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Artist: Christian Vialard
Title: Neukalm
Format: 2 x 12" vinyl
Label: Grautag (@)
Rated: *****
This new brainchild by self-taught sound artist Christian Vialard, who recorded Neukalm with Fred Bigot in Berlin suburbs of Neukolin and on the shores of French Riviera, certainly melted many different sonorities and stylistical hooks to dark-wave, 80ies new wave, industrial, synth-driven electronic rides and even some ambient techno and IDM acts of the 90ies (B12, Richard H. Kirk, Link, The Higher Intelligence Agency...and you could even have the impression to listen an imaginary remix of Prodigy's "Smack My Bitch Up" by Neu! on the amazing "Lidel2"!), but this is not the most relevant aspect of this sonic creature. Besides the pun of the title, "Neukalm" could be considered as the sonic translation of the same drug before, during and after its effect in eight different modifications within a distressing and alienating urban environment. Each track sounds like departing from the fatalistic contemplation of self within such an ordinary condition before the magic pill alters perception, boost sociability or even unleashes feelings of somewhat tropical bliss. When this temporary fugue from "reality" vanishes, even its ephemeral remembrance got absorbed by initial statements as if each track is a trompe l'oeil on the wall of an urban building which renders a temporary illusion of open space without demolishing it, which fades away as you turn the corner. "Neukalm" acts as a sedation or a strategy for escapism while being aware that such a getaway is hopelessly fleeting...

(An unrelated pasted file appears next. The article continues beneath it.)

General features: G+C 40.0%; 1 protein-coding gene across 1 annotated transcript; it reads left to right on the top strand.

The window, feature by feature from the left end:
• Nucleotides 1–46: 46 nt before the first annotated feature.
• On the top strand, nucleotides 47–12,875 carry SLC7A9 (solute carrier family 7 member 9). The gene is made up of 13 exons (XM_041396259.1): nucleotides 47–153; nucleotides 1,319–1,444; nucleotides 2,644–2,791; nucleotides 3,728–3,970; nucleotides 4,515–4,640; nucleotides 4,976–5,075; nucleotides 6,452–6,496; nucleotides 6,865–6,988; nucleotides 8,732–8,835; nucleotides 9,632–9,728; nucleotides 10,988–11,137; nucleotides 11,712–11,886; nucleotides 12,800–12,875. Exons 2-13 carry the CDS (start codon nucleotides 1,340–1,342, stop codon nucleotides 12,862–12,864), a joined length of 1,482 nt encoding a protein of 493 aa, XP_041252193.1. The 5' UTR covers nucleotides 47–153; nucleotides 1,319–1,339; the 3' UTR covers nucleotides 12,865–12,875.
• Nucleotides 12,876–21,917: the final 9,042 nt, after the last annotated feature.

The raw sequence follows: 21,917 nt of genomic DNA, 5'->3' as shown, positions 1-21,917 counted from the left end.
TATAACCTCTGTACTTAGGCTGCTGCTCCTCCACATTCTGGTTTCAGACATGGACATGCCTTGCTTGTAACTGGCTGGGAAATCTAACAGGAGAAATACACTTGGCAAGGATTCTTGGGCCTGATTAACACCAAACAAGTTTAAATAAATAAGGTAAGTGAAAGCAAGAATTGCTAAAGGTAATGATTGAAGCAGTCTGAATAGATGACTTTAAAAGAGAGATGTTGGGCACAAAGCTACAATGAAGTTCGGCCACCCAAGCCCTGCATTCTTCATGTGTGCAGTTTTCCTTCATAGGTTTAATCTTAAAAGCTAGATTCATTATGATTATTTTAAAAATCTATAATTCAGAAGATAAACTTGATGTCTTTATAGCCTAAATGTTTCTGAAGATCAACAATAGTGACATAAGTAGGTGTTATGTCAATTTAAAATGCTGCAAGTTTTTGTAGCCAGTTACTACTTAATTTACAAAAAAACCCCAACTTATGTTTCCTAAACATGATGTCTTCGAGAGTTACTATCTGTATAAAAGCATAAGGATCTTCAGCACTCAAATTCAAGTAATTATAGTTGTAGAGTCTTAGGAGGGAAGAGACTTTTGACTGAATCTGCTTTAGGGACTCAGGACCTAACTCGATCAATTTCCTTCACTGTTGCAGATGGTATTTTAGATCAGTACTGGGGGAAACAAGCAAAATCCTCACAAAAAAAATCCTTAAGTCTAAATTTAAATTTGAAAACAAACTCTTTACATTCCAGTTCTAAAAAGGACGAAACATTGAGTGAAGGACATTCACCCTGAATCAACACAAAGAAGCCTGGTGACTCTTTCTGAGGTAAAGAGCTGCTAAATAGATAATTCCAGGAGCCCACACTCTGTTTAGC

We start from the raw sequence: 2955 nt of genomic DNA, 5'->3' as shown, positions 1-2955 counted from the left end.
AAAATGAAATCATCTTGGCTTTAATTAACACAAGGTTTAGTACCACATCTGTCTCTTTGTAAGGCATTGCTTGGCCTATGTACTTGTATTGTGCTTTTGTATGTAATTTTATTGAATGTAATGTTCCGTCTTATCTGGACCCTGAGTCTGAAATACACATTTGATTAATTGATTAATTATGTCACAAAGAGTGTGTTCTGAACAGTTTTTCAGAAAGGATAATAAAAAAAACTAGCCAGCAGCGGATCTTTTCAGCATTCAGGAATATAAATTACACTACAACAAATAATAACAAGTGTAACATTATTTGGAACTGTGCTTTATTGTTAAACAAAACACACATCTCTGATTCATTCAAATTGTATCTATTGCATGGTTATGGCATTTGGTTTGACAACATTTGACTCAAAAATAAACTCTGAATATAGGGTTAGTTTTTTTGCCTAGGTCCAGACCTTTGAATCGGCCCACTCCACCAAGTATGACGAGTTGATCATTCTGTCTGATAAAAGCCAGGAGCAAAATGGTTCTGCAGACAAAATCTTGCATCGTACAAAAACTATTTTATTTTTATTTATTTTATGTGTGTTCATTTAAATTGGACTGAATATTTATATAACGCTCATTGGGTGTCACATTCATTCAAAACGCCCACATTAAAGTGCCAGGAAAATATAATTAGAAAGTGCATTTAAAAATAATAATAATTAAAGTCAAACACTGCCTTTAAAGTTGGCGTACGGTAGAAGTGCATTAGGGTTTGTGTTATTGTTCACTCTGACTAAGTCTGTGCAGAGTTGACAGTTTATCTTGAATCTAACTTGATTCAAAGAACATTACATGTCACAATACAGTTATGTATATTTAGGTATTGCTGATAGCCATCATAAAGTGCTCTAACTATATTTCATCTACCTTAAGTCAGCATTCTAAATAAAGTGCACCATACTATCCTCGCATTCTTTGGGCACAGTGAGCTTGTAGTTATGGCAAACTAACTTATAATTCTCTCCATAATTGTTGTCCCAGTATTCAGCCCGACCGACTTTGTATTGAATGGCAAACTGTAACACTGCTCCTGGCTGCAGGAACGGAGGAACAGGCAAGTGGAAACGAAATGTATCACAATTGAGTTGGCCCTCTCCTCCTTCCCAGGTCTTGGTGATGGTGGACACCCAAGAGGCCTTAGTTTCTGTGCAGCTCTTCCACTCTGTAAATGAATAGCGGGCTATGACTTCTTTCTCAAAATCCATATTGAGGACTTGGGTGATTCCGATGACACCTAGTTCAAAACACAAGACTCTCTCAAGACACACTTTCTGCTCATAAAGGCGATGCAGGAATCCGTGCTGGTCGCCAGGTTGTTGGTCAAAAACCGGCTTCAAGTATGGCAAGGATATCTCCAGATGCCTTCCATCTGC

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Artist: Faures (@)
Title: Continental Drift
Format: CD
Label: Home Normal (@)
Rated: *****
I remember that when peer-to-peer became popular, it inspired an impressive number of electronic music projects based on the reciprocal exchange of sound files over Internet. Faures slightly changed this scheme by involving three musicians from three different places of our spinning sphere: Rene' Margraff aka Pillodriver from Germanu, Samuel Landry aka La Berger from Canada and Singapore-based Fuzz Lee aka elintseeker, who has sparkled the idea for this release from his belief that both personality and character of a person got heavily influenced by its environment so that he tried to test the combination of three different ambient musicians from three different continents. The analogy between this sonic drift and the notorious theory of continental drift has been sealed by the semantic transposition of a quote by structural geologist Hans Cloos, whose descrption of the geological matter could provide a comprehensive description of Faures style: "It let them float and drift, break apart and converge, Where they broke away, cracks, rifts, trenches remain; where they collided, ranges of folded mountains appear". Some atmospheres - particularly the ones of the three parts "Asthenospheric Movement" - are closer to past stuff from Machinefabriek and Olan Mill, while some in-between delicate sonic popovers brought me back to some "ecologist" phases of 90ies ambient music such as Solar Quest's "Orgship" which came to my mind while listening the inflations of sonic spheres on "Orogenic Uplift" or the plucked guitars sliding over the placid convections of "Isostatic Uplift", which recurs on that stage, while the masterly work of filtering sounds reaches its acme on the spellbinding anti-gravitational forces of the final "Magnetic Striping".